11th U.S. Circuit Court of Appeals for Wednesday evening overturned US District Court Judge Eileen Cannon’s refusal to grant the Justice Department a stay in the Mar-a-Lago documents case (the second outrageous part of Cannon’s work involving stolen White House documents). The decision of the Court of Appeal was like waking up from a bad dream.
Many commentators, myself included, have emphasized that the legal and logical errors in Cannon’s rulings were not subtle or even matters of judicial philosophy. Rather, they were blunders caused by ridiculously bad and possibly biased judicial reasoning.
They have made basic mistakes such as ignoring the need for evidence and evidence, and they have repeatedly invaded executive territory on issues such as assessing damages caused by Trump’s handling of classified documents requiring FBI involvement.
The 11th District’s rebuke was final. The unanimous opinion of two Trump-appointed judges and one Obama-appointed judge deviated from Cannon’s bottom line and almost all of her sloppy reasoning. “Per curiam” emphasizes the decision; it means that the court spoke in one voice, and not two judges joined the author’s opinion of the third.
And given how quickly the judges of the 11th circuit acted, it is safe to bet that the opinion was written at the time when the documents of the parties arrived. the damage to national security and the Justice Department’s criminal investigation by Cannon must be stopped.
On the basic question of whether Trump has any proprietary interest in the classified documents in question, the court could not be more certain: “We cannot understand why [Trump] will have a personal interest in or need for any of the 100 class-marked documents.”
It sounds understated, but – oh – in the appellate judge’s speech, it’s basically a way of saying that Cannon went mad in declining the department’s request to leave her decision that documents marked as classified should be out of the reach of an investigation.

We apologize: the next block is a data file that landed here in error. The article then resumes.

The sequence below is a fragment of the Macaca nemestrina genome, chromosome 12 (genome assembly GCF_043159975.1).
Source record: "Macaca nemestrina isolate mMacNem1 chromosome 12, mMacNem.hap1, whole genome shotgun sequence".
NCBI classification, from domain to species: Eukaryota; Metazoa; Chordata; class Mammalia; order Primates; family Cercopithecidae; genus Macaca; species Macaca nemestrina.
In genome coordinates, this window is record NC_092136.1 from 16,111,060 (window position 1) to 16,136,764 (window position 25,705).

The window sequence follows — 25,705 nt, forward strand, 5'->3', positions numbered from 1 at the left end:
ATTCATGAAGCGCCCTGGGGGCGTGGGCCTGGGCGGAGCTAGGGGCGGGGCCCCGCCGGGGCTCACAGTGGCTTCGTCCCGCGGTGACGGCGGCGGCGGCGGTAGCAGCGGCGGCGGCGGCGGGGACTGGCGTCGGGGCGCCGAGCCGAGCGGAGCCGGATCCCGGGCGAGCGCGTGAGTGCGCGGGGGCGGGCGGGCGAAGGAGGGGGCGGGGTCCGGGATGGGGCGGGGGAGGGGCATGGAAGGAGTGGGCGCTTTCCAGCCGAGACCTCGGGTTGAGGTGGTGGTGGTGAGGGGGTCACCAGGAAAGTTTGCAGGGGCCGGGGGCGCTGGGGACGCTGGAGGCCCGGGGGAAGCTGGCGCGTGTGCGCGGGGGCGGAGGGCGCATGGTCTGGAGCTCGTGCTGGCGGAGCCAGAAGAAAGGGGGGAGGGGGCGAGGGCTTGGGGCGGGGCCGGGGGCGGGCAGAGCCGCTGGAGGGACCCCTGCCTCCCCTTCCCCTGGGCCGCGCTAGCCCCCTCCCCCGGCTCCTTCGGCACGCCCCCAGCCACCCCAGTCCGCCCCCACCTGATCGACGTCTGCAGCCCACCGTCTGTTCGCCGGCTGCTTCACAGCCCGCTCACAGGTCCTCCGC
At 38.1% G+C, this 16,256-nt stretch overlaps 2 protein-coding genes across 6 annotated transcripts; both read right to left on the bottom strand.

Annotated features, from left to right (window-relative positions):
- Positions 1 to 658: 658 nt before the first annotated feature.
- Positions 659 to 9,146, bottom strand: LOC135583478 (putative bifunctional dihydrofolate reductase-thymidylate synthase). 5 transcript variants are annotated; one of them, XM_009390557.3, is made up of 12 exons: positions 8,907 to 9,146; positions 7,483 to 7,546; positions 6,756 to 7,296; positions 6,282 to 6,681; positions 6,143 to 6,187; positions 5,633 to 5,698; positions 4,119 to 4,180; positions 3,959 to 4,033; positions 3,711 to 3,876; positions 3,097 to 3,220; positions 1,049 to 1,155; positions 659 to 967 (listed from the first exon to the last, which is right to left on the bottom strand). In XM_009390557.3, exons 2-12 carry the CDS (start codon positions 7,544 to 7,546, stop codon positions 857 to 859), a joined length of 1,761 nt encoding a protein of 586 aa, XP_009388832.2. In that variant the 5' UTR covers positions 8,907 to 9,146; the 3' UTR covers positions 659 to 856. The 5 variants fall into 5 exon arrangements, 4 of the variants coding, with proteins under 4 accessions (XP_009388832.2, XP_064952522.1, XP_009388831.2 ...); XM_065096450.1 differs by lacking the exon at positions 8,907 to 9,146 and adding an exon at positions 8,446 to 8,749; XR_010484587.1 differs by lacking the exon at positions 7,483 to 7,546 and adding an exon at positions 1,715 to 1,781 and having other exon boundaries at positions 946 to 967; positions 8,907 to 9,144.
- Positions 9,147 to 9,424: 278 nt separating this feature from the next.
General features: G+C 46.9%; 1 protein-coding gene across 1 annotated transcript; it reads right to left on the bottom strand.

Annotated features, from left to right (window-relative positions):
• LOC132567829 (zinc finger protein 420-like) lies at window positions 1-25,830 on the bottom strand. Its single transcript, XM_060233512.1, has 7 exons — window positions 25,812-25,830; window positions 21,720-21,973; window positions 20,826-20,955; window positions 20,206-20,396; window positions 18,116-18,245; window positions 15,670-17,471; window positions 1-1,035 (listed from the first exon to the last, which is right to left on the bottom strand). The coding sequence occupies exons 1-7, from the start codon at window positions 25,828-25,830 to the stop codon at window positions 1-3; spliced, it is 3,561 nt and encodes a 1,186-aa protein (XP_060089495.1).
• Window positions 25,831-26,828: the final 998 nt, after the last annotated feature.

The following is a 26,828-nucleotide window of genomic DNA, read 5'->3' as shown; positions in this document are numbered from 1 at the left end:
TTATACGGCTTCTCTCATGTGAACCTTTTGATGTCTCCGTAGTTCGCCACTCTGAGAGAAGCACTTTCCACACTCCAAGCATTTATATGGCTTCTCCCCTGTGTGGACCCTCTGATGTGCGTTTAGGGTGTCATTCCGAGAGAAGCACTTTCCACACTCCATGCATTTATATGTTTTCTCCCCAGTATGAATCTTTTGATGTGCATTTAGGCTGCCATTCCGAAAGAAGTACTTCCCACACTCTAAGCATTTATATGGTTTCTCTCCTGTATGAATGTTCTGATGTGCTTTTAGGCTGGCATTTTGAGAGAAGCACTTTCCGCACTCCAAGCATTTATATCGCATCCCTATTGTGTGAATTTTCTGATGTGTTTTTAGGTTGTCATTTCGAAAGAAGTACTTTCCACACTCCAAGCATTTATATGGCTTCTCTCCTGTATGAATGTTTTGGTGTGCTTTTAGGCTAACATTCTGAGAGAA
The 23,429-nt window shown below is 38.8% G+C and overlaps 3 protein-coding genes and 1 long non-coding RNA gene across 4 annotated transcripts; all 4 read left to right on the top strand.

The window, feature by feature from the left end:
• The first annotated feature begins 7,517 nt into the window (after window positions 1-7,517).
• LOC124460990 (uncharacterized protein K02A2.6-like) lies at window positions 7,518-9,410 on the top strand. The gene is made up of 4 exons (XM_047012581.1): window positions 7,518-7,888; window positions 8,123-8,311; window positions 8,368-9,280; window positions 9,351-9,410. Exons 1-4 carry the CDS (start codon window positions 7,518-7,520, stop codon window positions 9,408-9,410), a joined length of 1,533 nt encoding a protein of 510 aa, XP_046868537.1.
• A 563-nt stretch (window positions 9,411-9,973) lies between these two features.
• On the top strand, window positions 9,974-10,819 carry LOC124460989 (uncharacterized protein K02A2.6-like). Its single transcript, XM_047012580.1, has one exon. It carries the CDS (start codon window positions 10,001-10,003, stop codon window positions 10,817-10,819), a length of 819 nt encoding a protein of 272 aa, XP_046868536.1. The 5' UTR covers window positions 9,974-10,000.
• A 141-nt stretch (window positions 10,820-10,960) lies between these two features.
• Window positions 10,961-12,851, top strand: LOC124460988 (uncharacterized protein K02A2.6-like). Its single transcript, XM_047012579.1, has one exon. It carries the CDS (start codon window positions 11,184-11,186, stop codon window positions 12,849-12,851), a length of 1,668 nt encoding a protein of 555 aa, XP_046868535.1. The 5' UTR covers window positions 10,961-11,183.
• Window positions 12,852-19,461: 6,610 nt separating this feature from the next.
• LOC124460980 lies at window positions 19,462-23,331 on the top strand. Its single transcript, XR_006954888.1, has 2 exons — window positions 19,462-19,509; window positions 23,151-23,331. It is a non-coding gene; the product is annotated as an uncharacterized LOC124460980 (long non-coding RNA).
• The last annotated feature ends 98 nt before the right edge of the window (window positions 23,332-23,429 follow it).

In the same serious tone, the court mowed down suggestion after suggestion that formed the ramshackle forests of Cannon’s thinking. Of course, the United States will be harmed if it fails to conduct criminal investigations and national intelligence checks related to classified documents. Obviously, Trump did not even try to show the need for information in documents. It is clear that there is no particular harm to Trump if he is under criminal investigation.
This last point was particularly important because it led Cannon to be rebuked—politely again—for her disgusting decision that Trump should perhaps not be prosecuted because he is a former president.
As for Trump’s modest attempts to do both on the declassification issue—assuming he declassified the documents but providing no evidence—the 11th District went even further in torpedoing the case than Judge Raymond Deary, Special Master. assigned to the case in Cannon’s will was executed.
Deary told Trump’s lawyers they would have to resign themselves or shut up on the declassification evidence. But the commission of the 11th district completely removed this issue from discussion. He concluded that Trump’s declassification of the documents was a “red herring” because declassification would not change the content of the documents or make them personal. In other words, the content is what determines whether a document belongs to Trump or the government.
Presumably, the decision of the Court of Appeal greatly simplifies the special main task Dear. He will be able to quickly filter among the documents what is subject to attorney-client privilege. As far as balance goes, including which documents may be covered by the executive privilege, the 11th District appears to require specific proof of Trump’s personal interest in the content in order to even challenge the documents. In any case, the interlude of Cannon’s special workshop installation should not interfere with a vigorous criminal investigation into the Mar-a-Lago documents.
Overall, District 11 signaled a significant reduction, if not elimination, of Cannon’s malicious behavior.
Trump once again tried to push through his declassification defense in an interview Wednesday night with Fox News’ Sean Hannity. “There doesn’t have to be a process,” he said. “If you are the president… you can declassify… even if you think about it.” The District Court’s decision debunks that fantasy.
Cannon received a derogatory remark in her first case of any kind of notoriety. The obvious lesson for her is that she needs a solid law backed by factual evidence to protect the interests of the former president in the future. In light of the 11th District’s instructions, the worst thing she did would be fixed and the system dodged the cannonball.